Locomotor performances reflect habitat constraints in an armoured species
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© 2017, Springer-Verlag Berlin Heidelberg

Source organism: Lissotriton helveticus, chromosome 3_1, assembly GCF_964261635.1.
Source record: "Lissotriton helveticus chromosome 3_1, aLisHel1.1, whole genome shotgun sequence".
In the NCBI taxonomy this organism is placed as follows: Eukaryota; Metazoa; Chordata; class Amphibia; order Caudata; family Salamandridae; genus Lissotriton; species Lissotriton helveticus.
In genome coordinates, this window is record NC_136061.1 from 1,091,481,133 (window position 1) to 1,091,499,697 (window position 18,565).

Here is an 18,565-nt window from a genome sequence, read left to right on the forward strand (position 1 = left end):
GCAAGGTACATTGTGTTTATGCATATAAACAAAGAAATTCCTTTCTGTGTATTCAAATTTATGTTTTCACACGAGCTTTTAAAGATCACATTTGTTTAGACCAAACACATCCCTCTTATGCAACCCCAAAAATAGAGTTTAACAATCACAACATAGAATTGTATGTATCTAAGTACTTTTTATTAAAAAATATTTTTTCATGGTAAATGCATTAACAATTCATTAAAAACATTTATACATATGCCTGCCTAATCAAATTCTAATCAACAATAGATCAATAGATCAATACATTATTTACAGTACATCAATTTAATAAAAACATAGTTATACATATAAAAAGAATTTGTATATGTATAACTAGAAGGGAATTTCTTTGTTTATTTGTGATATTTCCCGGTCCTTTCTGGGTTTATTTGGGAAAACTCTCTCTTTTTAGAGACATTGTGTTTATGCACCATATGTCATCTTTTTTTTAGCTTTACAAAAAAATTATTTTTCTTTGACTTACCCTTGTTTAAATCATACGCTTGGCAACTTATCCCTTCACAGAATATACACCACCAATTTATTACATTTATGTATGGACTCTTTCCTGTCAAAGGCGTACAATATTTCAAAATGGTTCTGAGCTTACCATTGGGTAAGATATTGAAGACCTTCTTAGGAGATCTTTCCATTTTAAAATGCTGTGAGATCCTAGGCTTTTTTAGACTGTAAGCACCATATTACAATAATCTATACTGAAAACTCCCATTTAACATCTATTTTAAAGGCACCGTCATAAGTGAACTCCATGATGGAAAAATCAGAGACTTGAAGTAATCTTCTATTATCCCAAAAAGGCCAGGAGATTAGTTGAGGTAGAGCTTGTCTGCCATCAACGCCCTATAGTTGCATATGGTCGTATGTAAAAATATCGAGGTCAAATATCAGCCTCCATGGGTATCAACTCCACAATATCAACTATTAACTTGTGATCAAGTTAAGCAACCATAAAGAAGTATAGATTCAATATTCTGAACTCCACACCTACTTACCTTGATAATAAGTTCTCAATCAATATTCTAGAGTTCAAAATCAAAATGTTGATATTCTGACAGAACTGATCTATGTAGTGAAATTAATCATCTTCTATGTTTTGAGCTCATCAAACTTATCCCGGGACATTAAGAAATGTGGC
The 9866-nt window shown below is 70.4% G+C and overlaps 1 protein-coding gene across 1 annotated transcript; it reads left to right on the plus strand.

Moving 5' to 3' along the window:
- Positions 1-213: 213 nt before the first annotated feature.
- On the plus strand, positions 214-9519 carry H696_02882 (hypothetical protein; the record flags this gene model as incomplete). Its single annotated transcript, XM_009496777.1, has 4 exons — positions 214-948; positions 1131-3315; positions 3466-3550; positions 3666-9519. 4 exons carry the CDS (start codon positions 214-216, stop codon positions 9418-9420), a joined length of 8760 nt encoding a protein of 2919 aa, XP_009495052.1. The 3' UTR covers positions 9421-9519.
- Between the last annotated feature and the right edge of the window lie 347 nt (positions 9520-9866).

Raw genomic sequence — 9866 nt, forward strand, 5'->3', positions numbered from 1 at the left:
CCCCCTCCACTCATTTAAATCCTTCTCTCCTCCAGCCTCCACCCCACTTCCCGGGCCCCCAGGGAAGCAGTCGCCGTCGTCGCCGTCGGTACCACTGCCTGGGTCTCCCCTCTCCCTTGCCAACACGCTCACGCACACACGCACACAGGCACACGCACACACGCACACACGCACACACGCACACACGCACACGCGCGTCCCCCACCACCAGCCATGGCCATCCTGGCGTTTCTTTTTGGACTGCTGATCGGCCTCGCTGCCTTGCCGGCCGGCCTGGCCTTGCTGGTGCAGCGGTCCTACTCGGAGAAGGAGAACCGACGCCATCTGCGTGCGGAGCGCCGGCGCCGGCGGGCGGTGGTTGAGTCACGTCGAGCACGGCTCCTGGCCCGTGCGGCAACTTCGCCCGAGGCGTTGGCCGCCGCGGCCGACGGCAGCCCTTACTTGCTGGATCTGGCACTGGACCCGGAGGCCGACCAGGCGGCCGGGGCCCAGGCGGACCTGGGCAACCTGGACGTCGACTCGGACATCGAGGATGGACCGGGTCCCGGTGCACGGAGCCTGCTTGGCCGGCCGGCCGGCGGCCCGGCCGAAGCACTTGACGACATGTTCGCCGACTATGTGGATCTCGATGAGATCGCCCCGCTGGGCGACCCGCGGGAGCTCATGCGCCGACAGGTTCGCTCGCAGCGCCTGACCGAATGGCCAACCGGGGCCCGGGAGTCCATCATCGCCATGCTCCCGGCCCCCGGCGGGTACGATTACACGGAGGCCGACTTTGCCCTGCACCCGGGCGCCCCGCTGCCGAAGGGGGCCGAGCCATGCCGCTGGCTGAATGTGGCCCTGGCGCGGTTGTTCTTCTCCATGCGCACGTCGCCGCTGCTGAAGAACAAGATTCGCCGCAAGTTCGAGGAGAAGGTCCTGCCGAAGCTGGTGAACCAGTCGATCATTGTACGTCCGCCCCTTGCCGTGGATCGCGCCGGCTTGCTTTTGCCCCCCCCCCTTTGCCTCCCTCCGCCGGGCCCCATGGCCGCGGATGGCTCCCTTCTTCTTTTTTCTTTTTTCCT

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Physical limits of speed performances impose strong selective pressures on animals, influencing important functions such as predator avoidance and foraging success. Armoured herbivorous species such as tortoises represent a peculiar case: features that optimise encounter rate during reproduction, the ability to reach favourable sites for thermoregulation and resting, foraging or nesting sites may be more important than running speed. To explore this issue, we measured three characteristics related to travelling ability but that are independent of running speed: (1) muscular strength, (2) time needed for overturning and (3) jumping from a high step as proxies of the ability to overcome various obstacles. Additionally, reaction times in tortoises placed in a normal or overturned position were measured as a proxy of antipredator response. More than 400 adult Hermann’s tortoises from six populations were tested in the field during two seasons. Measures of travelling ability and antipredator response varied markedly among populations, and thus with environmental characteristics such as habitat type, terrain ruggedness and presence of predators. Tortoises from rugged and hot habitats (e.g. Mediterranean macchia) were the most successful and the fastest to accomplish the tests. Overturned tortoises were more reluctant to start moving compared to those in normal position, but this effect was absent in the two localities free from predators. Sex and season had limited effect on the measured performances. Overall, locomotor features essentially varied with environmental constraints. Future environmental studies should explore whether the observed differences among populations are linked to genetic adaptation or phenotypic plasticity. Significance statement: Locomotor performances crucially influence habitat use, foraging and reproductive success, thus directly affecting individual fitness. Although running speed is often considered as a main indicator of agility, in armoured terrestrial vertebrates some other agility components might be more important. Heavy, rigid armour imposes trade-off between protection of soft body parts and locomotor performances and consequently habitat use. This study compiles three tests of locomotor performance which might be important for overcoming various obstacles present in mosaic habitats of tortoises. Testing adult Hermann’s tortoises from six populations with various habitat characteristics, we found significant inter-population differences. The ability of tortoises to complete the tests positively correlates with climatic conditions and topography of their habitats. Additionally, presence of predators in the habitats dramatically affects tortoise’s antipredator behaviour. Measured locomotor performances and antipredator behaviour showed surprisingly low level of sexual dimorphism.